whining Speeches, proceed from filthy Amorous Love, and Mean Lovers;
for true Love in Noble Persons, receives gifts as an expression of their Suters,
or Lovers Loves, and will carefully keep them as an acknowledgment
of the receipt, and accept of them as a great Seal to their affections; yet they
keep such Presents, but as Treasurers, not as Owners, untill they be man and
wife; neither do they make Idols of such gifts, nor do they adore the Owner
the more for the gift, nor the gift for the Owner; nor do they think
fit they ought to give such outward expressions of Love, by such uselesse
actions, when as htthey have a high esteem of their Suters Love, a perfect belief
of their Merit, and a constant return of their affection, and a resolution
to dye, or suffer any misery for their sakes if need required; besides, true
Lovers have ever the Idea of their beloved in their Thoughts, by which they
cannot forget their Memory, indeed Love-letters they may read often, because
Letters are an injoyment of their discourse, although their persons be at a
distance, and are also a recreation and delight in their Wits, if there be any
Wit theerein; but to kisse the Paper; they neither find pleasure, delight, nor Iiiiiiii pro- Iiiiiiii1v 678
profit, neither to themselves, nor to their Beloved; the truth is, not one
Writer amongst a thousand make Lovers woo either wisely, wittily, nobly,
eloquently, or naturally; but either foolishly, meanly, unmanly, unhandsomely,
or amorously, which is corruptly.

Matron

Lady, you say very true, and some Romantical Writers, make
long and tedious Orations, or long and tedious and fruitless discourse, in such
times as requires sudden action.

Lady Speaker

You say right, as to speak when they are to fight; but for
my part I hate to read Romances, or some Scenes in Plays, whose ground or
Foundation is Amorous Love.

Matron

When you read such Books, you must never consider the Subject
that the Writer writes on, but consider the Wit, Language, Fancy, or
Description.

2 Matron

Most Reverend Sister, I suppose few read Romances, or the
like Books, but for the Wit, Fancy, Judgement, and lively Descriptions; for
they do not read such Books, as they do read Chronicles, wherein is only to
be considered the true Relation of the History.

Lady Speaker

Most Grave and Wise Matronesse, I believe though none
read Romances, or such like Books, whose ground is feigned Love, and Lovers,
as they read Chronicles, whose ground should be unfeigned Truth; yet
certainly, few read Romances or the like Books, either for the Wit, Fancy,
Judgement or Descriptions, but to feed their Amorous Humours on their
Amorous Discourses, and to tune their Voice to their Amorous Strains of
Amorous Love; for it is to be observed, that those Books that are most Amorously
penned, are most often read.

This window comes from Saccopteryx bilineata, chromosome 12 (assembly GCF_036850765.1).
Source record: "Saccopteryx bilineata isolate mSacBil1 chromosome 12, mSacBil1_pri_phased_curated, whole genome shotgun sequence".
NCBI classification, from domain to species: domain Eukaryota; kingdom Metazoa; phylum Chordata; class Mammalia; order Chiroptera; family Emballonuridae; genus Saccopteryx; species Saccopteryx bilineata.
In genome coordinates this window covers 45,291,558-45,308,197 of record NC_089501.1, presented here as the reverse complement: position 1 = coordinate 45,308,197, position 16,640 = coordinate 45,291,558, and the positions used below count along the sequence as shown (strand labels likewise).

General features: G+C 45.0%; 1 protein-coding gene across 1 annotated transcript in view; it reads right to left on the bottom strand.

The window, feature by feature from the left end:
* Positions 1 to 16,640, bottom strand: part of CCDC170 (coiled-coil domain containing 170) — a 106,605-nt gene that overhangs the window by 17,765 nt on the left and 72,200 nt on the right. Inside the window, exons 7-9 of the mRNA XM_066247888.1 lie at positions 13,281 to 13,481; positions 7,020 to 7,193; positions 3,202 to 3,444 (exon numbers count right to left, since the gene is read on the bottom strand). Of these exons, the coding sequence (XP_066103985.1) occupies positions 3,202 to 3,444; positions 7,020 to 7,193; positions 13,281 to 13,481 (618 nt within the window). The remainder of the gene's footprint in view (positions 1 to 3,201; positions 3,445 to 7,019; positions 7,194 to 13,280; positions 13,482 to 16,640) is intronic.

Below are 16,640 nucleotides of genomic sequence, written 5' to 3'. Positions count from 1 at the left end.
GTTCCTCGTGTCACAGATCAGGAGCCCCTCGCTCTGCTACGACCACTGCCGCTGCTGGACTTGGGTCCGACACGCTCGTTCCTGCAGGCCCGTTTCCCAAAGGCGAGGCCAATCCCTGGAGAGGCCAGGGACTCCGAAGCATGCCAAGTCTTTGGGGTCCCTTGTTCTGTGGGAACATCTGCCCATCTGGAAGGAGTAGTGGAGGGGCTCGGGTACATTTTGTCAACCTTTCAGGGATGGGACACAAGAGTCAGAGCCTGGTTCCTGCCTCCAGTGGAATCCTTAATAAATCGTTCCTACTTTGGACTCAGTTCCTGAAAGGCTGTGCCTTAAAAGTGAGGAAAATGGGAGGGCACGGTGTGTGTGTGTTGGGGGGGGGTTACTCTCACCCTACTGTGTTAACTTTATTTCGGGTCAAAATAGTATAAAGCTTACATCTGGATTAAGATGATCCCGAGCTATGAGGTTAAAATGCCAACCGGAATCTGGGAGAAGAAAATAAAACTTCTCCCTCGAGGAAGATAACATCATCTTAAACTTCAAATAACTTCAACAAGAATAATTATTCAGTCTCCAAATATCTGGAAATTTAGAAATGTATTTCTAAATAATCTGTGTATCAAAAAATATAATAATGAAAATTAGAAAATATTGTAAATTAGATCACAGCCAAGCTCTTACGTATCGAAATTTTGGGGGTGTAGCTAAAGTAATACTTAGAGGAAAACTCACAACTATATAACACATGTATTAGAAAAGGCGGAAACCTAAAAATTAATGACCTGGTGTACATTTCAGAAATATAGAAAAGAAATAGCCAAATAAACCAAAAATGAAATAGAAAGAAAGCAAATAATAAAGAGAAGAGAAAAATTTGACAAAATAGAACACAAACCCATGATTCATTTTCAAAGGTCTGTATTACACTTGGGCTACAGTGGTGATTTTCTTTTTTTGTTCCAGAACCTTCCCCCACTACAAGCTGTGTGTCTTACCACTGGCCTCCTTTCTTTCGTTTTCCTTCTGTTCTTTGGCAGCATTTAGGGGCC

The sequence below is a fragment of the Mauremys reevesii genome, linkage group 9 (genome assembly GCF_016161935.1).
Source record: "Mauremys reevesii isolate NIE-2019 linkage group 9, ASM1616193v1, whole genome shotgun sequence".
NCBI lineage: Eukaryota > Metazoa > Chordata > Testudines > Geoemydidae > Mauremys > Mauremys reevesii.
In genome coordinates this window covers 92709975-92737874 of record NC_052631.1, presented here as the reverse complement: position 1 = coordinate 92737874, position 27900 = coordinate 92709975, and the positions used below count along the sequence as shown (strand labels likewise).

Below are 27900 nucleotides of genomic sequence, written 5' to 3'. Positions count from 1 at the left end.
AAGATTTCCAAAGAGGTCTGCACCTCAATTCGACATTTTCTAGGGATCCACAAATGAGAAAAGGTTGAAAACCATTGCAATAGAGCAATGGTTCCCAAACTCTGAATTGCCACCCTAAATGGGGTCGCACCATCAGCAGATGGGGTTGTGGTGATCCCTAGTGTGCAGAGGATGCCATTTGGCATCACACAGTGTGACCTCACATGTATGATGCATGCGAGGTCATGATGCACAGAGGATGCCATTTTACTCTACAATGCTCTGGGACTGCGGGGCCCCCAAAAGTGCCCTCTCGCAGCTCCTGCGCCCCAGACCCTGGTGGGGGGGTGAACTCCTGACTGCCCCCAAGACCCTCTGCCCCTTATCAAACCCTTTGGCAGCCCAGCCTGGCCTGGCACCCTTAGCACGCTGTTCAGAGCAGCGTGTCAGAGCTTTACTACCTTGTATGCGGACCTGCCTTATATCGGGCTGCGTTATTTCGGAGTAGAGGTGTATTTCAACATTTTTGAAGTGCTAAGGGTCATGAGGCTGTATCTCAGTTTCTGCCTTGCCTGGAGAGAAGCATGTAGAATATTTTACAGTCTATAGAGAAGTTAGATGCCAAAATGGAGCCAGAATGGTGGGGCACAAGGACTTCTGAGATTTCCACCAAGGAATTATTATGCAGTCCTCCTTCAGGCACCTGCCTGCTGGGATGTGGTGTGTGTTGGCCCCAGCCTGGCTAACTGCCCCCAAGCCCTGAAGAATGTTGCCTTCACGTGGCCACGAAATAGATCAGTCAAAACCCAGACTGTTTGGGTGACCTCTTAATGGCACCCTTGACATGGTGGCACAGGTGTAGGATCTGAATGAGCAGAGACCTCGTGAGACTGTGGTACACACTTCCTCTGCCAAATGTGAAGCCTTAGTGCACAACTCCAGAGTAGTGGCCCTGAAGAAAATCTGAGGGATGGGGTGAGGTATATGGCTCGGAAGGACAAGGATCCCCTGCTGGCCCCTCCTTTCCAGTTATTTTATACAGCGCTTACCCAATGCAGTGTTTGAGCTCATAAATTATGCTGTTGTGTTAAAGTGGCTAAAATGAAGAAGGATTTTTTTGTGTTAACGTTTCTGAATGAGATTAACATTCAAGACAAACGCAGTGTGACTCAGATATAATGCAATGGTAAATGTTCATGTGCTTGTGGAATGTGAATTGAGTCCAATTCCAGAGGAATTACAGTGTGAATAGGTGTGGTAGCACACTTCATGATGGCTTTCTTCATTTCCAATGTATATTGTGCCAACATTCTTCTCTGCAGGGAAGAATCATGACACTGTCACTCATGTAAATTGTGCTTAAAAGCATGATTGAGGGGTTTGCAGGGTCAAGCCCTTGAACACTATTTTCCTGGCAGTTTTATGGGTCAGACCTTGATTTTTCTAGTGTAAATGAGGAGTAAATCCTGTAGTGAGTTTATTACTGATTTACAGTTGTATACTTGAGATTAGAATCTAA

Exeunt.

Scene the last.

Enter the Academical Gentlemen; to them enters a
Servant.

Man Servant

May it please your Worships, there is an Antient Gentlewoman
that desires to speak with your Worships.

1 Gent

I lay my life it is one of the Matrons of the Academy.

2 Gent

Faith if the Humble Bee is flown out, the rest of the Bees will
follow.

3 Gent

I fear if they do, they will swarm about our Ears.

4 Gent

Yes, and sting us with their Tongues.

5 Gent

Let us send for her in.

6 Gent

I will go and Usher her in.

He goes out. Enters with the Matron; All the Gentlemen pull off their Hats.

Matron

Gentlemen, the Ladies of the Academy have sent me unto you
to know the Reason or Cause that you will not let them rest in quiet, or
suffer them to live in peace, but disturb them in both, by a confused noise of Trum- Iiiiiiii2r 679
Trumpets, which you uncivilly and discourteously blow at their Grate and
Gates.

1 Gent

The cause is, that they will not permit us to come into their
Company, but have barricadoed their Gats against us, and have incloystred
themselves from us; besides, it is a dangerous example for all the rest of
their Sex; for if all women should take a toy in their heads to incloyster
themselves, there would be none left out to breed on.

Matron

Surely it is very fit and proper that young Virgins should live a
retired life, both for their Education and Reputation.

2 Gent

As for their Education, it is but to learn to talk, and women can
do that without teaching, for on my Conscience, a woman was the first inventer
of Speech; and as for their Retirement, Nature did never make them
for that purpose, but to associate themselves with men: and since men are
the chief Head of their kind, it were a sign they had but very little Brain, if
they would suffer the youngest and fairest women to incloyster themselves.

Matron

Gentlemen pray give me leave to inform you, for I perceive you
are in great Error of mistake, for these Ladies have not vowed Virginity, or
are they incloystred; for an Academy is not a Cloyster, but a School, wherein
are taught how to be good Wives when they are married.

3 Gent

But no man can come to woo them to be Wives.

Matron

No, but if they can win their Parents, or those they are left in
trust with, and get their good liking and consent, the young Ladies have
learn’d so much Duty and Obedience, as to obey to what they shall think fit.

4 Gent

But we desire the Ladies good liking, we care not for their Friends;
for the approvment and good liking of their Friends, without the Love
of the Ladies, will not make us happy, for there is no satisfaction in a secondary
Love, as to be beloved for anothers sake, and not for their own.

Matron

If you be Worthy Gentlemen, as I believe you all are, their
Love will be due to your Merits, and your Merits will perswade them to
love you.

All the Gentlemen

Well, if you will be our Mediator, we will surcease
our Clamour, otherwise we will increase our noise.

Matron

If you can get leave of their Parents, and Friends, I will endeavour
to serve you, and shall be proud of the imployment that you shall be
pleased to impose to my trust and management.

Gentlemen

And we shall be your Servants, for your favours.

They all go out, with the Gentlemen waiting
on her, with their Hats in their
hands, Scraping and Congying to her.

Finis.